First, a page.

Proper lock preparation before using Original Lishi tools toold is essential. Follow these steps to insure that the lock is prepared properly.

Note: It is recommended that only electrical grade chemicals are used in vehicle locks. Electrical grade chemicals do not attack or damage paint, rubber, or plastics. All of which can be found in or around vehicle locks.

  1. Using an aerosol electrical grade contact cleaner such as CRC QD Electrical Contact Cleaner, insert the plastic straw just into the key way opening of the lock. If the lock has a spring loaded shutter, such as most automotive door locks, insert the straw only far enough to open the shutter and direct the solvent into the key way and to the rear of the lock. Flush the lock thoroughly with the contact cleaner.
  2. Be careful not to shave off any of the plastic tubing as you extract it from the lock. If the tube becomes trapped in the lock, use a small thin instrument, such as a standard lock pick to open the shutter far enough to release the tube.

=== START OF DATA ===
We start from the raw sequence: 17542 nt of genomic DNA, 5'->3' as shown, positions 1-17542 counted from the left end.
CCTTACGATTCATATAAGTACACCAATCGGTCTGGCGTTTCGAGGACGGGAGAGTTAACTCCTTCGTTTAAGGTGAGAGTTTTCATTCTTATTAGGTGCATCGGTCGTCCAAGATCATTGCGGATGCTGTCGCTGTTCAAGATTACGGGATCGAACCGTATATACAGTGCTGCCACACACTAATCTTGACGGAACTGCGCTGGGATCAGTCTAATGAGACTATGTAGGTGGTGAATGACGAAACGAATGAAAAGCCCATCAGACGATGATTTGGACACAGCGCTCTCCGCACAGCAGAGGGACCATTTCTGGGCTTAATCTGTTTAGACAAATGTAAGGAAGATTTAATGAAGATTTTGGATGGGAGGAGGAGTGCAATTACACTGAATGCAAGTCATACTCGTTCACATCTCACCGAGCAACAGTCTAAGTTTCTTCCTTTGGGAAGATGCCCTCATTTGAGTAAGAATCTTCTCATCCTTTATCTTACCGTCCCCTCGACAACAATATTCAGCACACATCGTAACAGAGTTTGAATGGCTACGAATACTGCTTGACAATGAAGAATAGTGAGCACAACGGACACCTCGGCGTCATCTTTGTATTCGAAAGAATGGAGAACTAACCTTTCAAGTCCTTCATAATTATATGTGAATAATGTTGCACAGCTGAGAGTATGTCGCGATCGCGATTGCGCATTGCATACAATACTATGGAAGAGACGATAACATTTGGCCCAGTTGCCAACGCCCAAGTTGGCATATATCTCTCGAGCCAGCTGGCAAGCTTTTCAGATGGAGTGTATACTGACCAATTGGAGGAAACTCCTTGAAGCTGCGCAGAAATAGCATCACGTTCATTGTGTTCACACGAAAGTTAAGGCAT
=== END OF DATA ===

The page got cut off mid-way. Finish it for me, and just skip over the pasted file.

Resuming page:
3. Insert a blank key, in the case of a non-high security lock. With high security locks, insert a key cut to all number one depth cuts (or the shallowest cuts). With both types of lock, exercise the lock by repeatedly inserting and extracting the key multiple times.
  4. Using canned air, available at any office supply store, insert the plastic tube into the key way as you did previously, and blow the lock out thoroughly.
  5. Using an aerosol electrical grade light viscosity lubricant such as CRC Contact Cleaner, insert the plastic straw into the key way opening of the lock as before and squirt enough lubricant down the key way to saturate the lock.
  6. Once again, insert a blank key or a key cut to all number one depths or the shallowest depths and exercise the lock repeatedly, as before.
  7. Insert your Original Lishi 2in1 tool and without applying any turning tension, lift each wafer fully, then remove the lifting pressure while observing the lifter. Each wafer should feel springy and bounce back when you release pressure on the lifter. If any wafers do not respond in this manner, if they respond sluggishly, become lodged in the lifted position, or do not bounce back, etc., repeat the above process as required until all wafers respond properly before attempting to pick the lock.

The goal is to achieve a lock condition where all the wafers move freely, have full unrestricted range of motion, and settle completely into their naturally relaxed state when released. Using this method of lock preparation is essential to achieving consistent, positive results when using Original Lishi tools.